The legless lizards of LAX
Last month, biologists announced the discovery of four new species of lizard, not in an exotic tropical jungle, but right under our noses. The new-to-science animals (from the genus Anniella) were found at several unlikely locations including in an abandoned lot in Bakersfield, California, and near the runway at Los Angeles International Airport. But don't count on catching sight of one of these critters the next time you have a layover at LAX. First, they are small less than 8 inches long. Second, they live mostly underground (the researchers had to tempt them out of hiding by leaving pieces of cardboard and plywood on the ground). And third, even if you did see one, you might not recognize it as a lizard. The four new species have no legs and could easily be mistaken for snakes! So why aren't these sleek, scaled creatures snakes, and how did they avoid detection for so long? The answers are evolutionary ones ...
Where's the evolution?
So snakes are simply a clade of legless lizards. And while Serpentes is the largest and most diverse of these clades, it is certainly not the only one. Leglessness has evolved in more than 20 other clades of lizards! The tree below shows just a few of these clades, including that of the newly discovered species, the genus Anniella.
In the lizard lineage that begot Serpentes (marked on the phylogeny above), legs (as well as eyelids and external ears) were lost. To find out if a legless lizard is a snake, just look for a lack of eyelids and external ears. Snakes are unique in having inherited these traits from their common ancestor. However, it's important to remember that what really makes a particular legless lizard a snake is where on the tree of life its lineage connects, not which particular physical characteristics it has. If, through some twist of fate (and many, many generations of evolutionary change), legs and external ears should evolve in a snake lineage, that lineage would still be a member of the clade Serpentes and so would still be a snake! When it comes to biological names, you just can't leave your past behind.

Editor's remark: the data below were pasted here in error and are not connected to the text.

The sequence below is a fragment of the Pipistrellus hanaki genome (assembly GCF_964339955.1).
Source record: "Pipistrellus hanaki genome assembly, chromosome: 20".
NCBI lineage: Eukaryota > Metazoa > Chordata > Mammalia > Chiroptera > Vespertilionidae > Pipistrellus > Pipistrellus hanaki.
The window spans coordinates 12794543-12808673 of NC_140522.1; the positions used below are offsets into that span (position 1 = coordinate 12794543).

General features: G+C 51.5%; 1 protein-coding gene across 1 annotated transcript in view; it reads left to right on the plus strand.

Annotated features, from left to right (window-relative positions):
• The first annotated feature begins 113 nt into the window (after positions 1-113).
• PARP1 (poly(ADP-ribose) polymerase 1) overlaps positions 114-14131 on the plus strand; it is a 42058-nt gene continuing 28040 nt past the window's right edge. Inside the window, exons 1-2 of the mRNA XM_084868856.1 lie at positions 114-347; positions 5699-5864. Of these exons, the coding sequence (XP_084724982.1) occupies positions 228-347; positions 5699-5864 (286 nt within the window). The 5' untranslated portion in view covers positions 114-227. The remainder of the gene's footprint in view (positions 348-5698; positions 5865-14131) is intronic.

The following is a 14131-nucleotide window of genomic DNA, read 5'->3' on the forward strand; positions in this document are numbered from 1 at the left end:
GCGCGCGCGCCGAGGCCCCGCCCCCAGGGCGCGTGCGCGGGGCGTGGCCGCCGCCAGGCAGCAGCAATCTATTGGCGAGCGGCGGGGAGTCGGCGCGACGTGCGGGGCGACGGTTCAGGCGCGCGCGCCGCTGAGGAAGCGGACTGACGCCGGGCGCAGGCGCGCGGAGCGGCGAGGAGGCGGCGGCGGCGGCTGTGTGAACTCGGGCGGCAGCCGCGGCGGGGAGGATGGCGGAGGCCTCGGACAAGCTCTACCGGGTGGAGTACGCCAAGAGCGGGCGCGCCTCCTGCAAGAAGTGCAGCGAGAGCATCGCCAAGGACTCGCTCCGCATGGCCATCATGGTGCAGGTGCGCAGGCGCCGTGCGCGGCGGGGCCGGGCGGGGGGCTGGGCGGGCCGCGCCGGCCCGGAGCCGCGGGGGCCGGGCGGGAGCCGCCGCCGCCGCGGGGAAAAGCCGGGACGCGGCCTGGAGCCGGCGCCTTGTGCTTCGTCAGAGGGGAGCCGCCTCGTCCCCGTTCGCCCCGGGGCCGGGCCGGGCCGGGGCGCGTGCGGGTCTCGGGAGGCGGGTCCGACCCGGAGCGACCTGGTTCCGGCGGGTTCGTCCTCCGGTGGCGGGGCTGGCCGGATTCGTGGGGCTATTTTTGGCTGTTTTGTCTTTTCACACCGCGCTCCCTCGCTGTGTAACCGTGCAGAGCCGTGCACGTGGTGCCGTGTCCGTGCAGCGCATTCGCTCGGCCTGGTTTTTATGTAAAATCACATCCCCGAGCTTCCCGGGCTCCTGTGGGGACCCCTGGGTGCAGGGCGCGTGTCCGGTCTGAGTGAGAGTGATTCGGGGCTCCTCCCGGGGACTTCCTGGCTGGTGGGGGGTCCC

Though the new lizard species look a lot like snakes to the casual observer, any herpetologist (a biologist who studies reptiles) would easily recognize these critters as legless lizards and herpetologists have been studying California's biodiversity for more than a hundred years ... so how did these four new species evade detection for so long? Biologists have long known that a species of legless lizard lives in California Anniella pulchra but when herpetologists James Parham and Theodore Papenfuss began to study the genes of that species, the found a lot more diversity than they expected. And this diversity wasn't random. Lizards collected from the same regions tended to have similar genetic sequences, and the differences between lizards fell out into neat groups. These differences were so significant that they implied reproductive isolation between five major groups of the lizards and that the groups are distinct species.
To investigate, the two biologists studied the lizards in more detail, trying to identify differences in physical traits (i.e., morphology) that correspond with the genetic divides. Four of the lineages could be readily distinguished from one another by morphological traits (e.g., the lineage now known as A. alexanderae has a light gray belly, while the lineage designated as the originally named species, A. pulchra, has a yellowish belly). One of the lineages, A. stebbinsi, turned out to be a cryptic species a species that is not possible to distinguish from others based on morphology alone.
Physical traits help us describe species, but they do not define them. Though the legless lizard species all look quite similar to one another (even the differences among the non-cryptic Anniella species are subtle), their genes reveal that they are on separate evolutionary trajectories, as reflected in the phylogeny below and that is what matters in determining species boundaries. Species are defined based not on their appearance, but on deeper evolutionary issues: Do the organisms represent discrete evolutionary units? Are there barriers that would prevent them from interbreeding and easily collapsing back into a single lineage? Do their genes reflect these lineage splits? For these slithery non-snakes, the answer appears to be yes.
Discussion and extension questions
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Anniella photo provided by Jim Parham.
Understanding Evolution © 2018 by The University of California Museum of Paleontology, Berkeley, and the Regents of the University of California